Local News

Locals Join March for Our Lives Rally at Hillcrest Park

Hillcrest Park hosted over 50 demonstrators affiliated with March for Our Lives, an organization dedicated to ending gun violence on Saturday, June 11. In the wake of events including the Buffalo supermarket shooting and the Robb Elementary School shooting in Uvalde, Texas, the march held a tone of urgency that was reflected on many of the participants’ signs.

Local residents joined thousands across the country on June 11 in the March for Our Lives. Photo by Faith Hochgesang.

Demonstrators holding signs with images of assault weapons being canceled out marched along Harbor Boulevard in front of the park and received much support from passing cars.

Similar marches took place today in the nearby cities of Anaheim and Santa Ana, and across the country. Local resident Amy Styffe said she hopes the support seen at the march will “turn a tide,” one toward stricter legislation over the civilian use of guns. Along with Styffe, demonstrator Linda Gardner explained the march’s emphasis on policy change, noting that “thoughts and prayers” would not be enough to address the gun violence that has overwhelmed Americans in recent years.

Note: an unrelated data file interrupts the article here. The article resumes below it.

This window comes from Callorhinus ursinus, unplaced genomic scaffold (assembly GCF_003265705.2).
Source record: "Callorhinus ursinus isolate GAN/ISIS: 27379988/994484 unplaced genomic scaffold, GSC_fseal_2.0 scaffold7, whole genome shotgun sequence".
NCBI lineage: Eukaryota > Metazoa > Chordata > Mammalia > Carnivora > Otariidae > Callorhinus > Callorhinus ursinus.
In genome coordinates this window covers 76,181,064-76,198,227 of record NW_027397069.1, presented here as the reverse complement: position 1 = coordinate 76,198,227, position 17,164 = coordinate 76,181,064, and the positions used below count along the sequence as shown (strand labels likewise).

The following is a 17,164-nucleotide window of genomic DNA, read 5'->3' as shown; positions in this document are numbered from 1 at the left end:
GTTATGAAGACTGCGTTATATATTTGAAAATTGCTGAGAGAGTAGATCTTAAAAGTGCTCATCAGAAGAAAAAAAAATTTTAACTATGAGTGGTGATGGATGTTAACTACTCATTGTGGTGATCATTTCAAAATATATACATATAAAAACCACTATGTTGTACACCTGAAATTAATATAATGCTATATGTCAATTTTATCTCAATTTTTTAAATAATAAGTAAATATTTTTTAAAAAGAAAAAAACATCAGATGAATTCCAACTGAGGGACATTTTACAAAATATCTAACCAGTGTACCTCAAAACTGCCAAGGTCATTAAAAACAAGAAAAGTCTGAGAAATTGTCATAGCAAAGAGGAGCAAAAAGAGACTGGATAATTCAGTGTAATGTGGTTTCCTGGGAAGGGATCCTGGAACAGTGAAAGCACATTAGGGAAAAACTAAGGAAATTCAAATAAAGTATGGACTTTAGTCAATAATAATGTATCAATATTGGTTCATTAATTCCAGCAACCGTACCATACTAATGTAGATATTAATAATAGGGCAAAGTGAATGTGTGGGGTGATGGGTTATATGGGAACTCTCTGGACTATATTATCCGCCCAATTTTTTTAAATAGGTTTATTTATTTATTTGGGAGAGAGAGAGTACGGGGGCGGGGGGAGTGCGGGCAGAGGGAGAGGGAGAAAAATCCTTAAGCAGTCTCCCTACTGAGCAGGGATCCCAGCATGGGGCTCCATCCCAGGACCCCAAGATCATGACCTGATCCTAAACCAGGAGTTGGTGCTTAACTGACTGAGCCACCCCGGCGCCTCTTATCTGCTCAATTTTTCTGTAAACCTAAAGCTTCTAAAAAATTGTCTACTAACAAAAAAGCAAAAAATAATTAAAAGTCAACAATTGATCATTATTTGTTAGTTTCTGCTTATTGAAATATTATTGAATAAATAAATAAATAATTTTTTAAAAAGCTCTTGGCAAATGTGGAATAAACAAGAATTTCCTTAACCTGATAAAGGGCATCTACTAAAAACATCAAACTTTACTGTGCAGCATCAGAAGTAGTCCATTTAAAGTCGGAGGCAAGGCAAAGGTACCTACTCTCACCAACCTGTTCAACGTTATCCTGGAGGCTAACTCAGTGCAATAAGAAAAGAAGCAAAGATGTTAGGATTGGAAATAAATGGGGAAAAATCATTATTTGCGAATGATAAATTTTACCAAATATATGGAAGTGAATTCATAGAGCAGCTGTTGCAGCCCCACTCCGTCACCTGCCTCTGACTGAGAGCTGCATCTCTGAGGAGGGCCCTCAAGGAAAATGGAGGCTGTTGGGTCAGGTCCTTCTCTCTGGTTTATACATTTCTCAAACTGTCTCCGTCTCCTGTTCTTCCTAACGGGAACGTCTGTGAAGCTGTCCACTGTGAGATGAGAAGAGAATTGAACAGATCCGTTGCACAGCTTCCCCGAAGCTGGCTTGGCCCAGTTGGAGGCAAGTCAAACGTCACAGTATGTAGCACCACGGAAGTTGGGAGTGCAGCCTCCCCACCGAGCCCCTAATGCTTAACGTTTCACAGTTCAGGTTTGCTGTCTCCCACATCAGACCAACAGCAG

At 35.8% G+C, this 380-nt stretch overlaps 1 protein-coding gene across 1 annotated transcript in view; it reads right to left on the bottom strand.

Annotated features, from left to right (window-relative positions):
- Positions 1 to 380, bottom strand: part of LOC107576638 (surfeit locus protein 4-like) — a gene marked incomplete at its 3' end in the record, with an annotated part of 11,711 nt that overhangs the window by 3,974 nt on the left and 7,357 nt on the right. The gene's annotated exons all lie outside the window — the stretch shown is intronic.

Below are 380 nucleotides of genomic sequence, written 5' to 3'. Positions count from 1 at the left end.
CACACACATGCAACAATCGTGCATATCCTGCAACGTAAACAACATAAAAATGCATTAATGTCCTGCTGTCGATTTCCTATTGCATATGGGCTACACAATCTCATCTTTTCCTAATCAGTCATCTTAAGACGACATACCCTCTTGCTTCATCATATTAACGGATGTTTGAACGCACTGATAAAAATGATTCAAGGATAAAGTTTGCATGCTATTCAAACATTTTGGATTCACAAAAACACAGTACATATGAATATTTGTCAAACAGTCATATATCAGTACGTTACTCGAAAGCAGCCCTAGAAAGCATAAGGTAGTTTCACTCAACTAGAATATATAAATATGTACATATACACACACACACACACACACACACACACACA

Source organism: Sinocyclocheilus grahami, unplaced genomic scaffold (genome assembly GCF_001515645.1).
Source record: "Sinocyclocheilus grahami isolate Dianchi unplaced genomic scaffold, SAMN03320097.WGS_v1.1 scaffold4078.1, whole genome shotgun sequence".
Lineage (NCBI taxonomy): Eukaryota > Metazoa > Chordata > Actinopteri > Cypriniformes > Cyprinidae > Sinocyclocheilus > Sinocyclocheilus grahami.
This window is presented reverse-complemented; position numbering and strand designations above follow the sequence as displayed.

Residents hold signs for cars passing on Harbor Blvd. to see. Photo by Faith Hochgesang.

Lacey Tygenhof, a local occupational therapist heading to the march, said the purpose of the march was to support “common-sense gun legislation to keep citizens safe and free from [the] terror of gun violence.”

This attitude was shared by many other participants in the march, including Cindy Calisher who said that it is the duty of both citizens and government officials “to keep weapons of war out of the hands of civilians.”

Students joined the March for Our Lives Rally at Hillcrest Park. Photo by Faith Hochgesang.

One of the youngest attendees, freshman Noemi Maciel of Troy High School, joined the march in hopes of encouraging other students to support causes against gun violence as firearm-related deaths have remained the leading cause of death of children and adolescents in the United States since 2020. Marching with her sign that read, “schools are for learning, not lockdowns,” Maciel proposed that schools should look to facilitate more discussions centered around gun violence and gun safety. Yet, she hopes that these conversations wouldn’t be limited to the now common practice of active shooter drills.

Although one counter-protester was present and carried out intimidation tactics including filming and taking uninvited pictures of demonstrators, the march was overwhelmingly peaceful. As Fullerton resident Helen Higgins said, “It takes us. If we don’t show concern about what’s going on, politicians are going to ignore the issue. So, it takes us to press our officials into action.”

Photo by Faith Hochgesang.

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2 replies »

  1. Somehow, this did not get on my radar. I hope another one is held. Must make gun safety a key election issue in November — throughout the country.

  2. Thanks for this great article. More people would have been at the March if they had known it was going to happen. It is very hard to understand why common sense laws aren’t being put in place to regulate guns and ammunition when most of us are for doing that.